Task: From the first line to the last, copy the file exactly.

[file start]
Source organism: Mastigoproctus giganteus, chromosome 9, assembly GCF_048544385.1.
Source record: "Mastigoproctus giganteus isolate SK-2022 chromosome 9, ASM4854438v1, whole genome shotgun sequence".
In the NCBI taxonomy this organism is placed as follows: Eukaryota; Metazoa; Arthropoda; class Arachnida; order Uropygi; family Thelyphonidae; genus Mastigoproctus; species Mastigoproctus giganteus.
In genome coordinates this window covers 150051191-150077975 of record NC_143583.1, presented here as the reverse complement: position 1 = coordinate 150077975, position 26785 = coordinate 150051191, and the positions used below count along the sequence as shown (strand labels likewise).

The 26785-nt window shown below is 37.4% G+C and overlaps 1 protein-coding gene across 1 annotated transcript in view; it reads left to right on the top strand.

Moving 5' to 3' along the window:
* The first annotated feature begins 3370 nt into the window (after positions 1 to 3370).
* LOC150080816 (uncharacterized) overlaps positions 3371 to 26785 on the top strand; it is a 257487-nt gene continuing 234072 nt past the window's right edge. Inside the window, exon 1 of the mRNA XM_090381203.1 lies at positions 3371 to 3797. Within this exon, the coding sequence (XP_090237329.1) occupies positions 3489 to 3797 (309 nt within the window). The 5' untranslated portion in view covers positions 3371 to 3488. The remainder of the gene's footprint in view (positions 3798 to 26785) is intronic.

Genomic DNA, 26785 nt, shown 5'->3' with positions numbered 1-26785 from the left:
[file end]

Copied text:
Source organism: Mastigoproctus giganteus, chromosome 9, assembly GCF_048544385.1.
Source record: "Mastigoproctus giganteus isolate SK-2022 chromosome 9, ASM4854438v1, whole genome shotgun sequence".
In the NCBI taxonomy this organism is placed as follows: Eukaryota; Metazoa; Arthropoda; class Arachnida; order Uropygi; family Thelyphonidae; genus Mastigoproctus; species Mastigoproctus giganteus.
In genome coordinates this window covers 150051191-150077975 of record NC_143583.1, presented here as the reverse complement: position 1 = coordinate 150077975, position 26785 = coordinate 150051191, and the positions used below count along the sequence as shown (strand labels likewise).

The 26785-nt window shown below is 37.4% G+C and overlaps 1 protein-coding gene across 1 annotated transcript in view; it reads left to right on the top strand.

Moving 5' to 3' along the window:
* The first annotated feature begins 3370 nt into the window (after positions 1 to 3370).
* LOC150080816 (uncharacterized) overlaps positions 3371 to 26785 on the top strand; it is a 257487-nt gene continuing 234072 nt past the window's right edge. Inside the window, exon 1 of the mRNA XM_090381203.1 lies at positions 3371 to 3797. Within this exon, the coding sequence (XP_090237329.1) occupies positions 3489 to 3797 (309 nt within the window). The 5' untranslated portion in view covers positions 3371 to 3488. The remainder of the gene's footprint in view (positions 3798 to 26785) is intronic.

Genomic DNA, 26785 nt, shown 5'->3' with positions numbered 1-26785 from the left: